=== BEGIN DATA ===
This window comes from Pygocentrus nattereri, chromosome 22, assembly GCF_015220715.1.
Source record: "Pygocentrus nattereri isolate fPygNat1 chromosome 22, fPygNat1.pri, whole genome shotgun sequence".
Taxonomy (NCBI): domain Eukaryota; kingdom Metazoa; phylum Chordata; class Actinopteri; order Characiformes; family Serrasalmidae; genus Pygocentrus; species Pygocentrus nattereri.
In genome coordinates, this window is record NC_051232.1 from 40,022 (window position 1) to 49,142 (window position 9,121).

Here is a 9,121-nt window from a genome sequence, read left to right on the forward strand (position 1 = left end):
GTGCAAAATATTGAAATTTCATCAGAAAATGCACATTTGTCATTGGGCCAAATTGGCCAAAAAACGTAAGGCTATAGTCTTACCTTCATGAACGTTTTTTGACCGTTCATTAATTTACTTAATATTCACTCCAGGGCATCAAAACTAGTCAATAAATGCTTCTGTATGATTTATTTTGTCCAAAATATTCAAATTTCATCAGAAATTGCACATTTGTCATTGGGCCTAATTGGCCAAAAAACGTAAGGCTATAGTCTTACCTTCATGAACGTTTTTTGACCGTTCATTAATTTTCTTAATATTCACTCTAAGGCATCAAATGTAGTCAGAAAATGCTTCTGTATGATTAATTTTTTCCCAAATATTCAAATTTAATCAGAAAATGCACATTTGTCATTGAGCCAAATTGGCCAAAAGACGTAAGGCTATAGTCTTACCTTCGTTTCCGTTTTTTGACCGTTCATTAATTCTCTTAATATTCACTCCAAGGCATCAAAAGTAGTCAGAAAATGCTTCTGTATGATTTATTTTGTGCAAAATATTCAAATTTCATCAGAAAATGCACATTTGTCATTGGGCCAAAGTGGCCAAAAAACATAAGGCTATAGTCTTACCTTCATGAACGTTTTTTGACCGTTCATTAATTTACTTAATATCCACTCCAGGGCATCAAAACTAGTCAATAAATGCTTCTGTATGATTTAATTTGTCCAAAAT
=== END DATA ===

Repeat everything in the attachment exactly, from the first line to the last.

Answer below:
This window comes from Pygocentrus nattereri, chromosome 22, assembly GCF_015220715.1.
Source record: "Pygocentrus nattereri isolate fPygNat1 chromosome 22, fPygNat1.pri, whole genome shotgun sequence".
Taxonomy (NCBI): domain Eukaryota; kingdom Metazoa; phylum Chordata; class Actinopteri; order Characiformes; family Serrasalmidae; genus Pygocentrus; species Pygocentrus nattereri.
In genome coordinates, this window is record NC_051232.1 from 40,022 (window position 1) to 49,142 (window position 9,121).

Here is a 9,121-nt window from a genome sequence, read left to right on the forward strand (position 1 = left end):
GTGCAAAATATTGAAATTTCATCAGAAAATGCACATTTGTCATTGGGCCAAATTGGCCAAAAAACGTAAGGCTATAGTCTTACCTTCATGAACGTTTTTTGACCGTTCATTAATTTACTTAATATTCACTCCAGGGCATCAAAACTAGTCAATAAATGCTTCTGTATGATTTATTTTGTCCAAAATATTCAAATTTCATCAGAAATTGCACATTTGTCATTGGGCCTAATTGGCCAAAAAACGTAAGGCTATAGTCTTACCTTCATGAACGTTTTTTGACCGTTCATTAATTTTCTTAATATTCACTCTAAGGCATCAAATGTAGTCAGAAAATGCTTCTGTATGATTAATTTTTTCCCAAATATTCAAATTTAATCAGAAAATGCACATTTGTCATTGAGCCAAATTGGCCAAAAGACGTAAGGCTATAGTCTTACCTTCGTTTCCGTTTTTTGACCGTTCATTAATTCTCTTAATATTCACTCCAAGGCATCAAAAGTAGTCAGAAAATGCTTCTGTATGATTTATTTTGTGCAAAATATTCAAATTTCATCAGAAAATGCACATTTGTCATTGGGCCAAAGTGGCCAAAAAACATAAGGCTATAGTCTTACCTTCATGAACGTTTTTTGACCGTTCATTAATTTACTTAATATCCACTCCAGGGCATCAAAACTAGTCAATAAATGCTTCTGTATGATTTAATTTGTCCAAAAT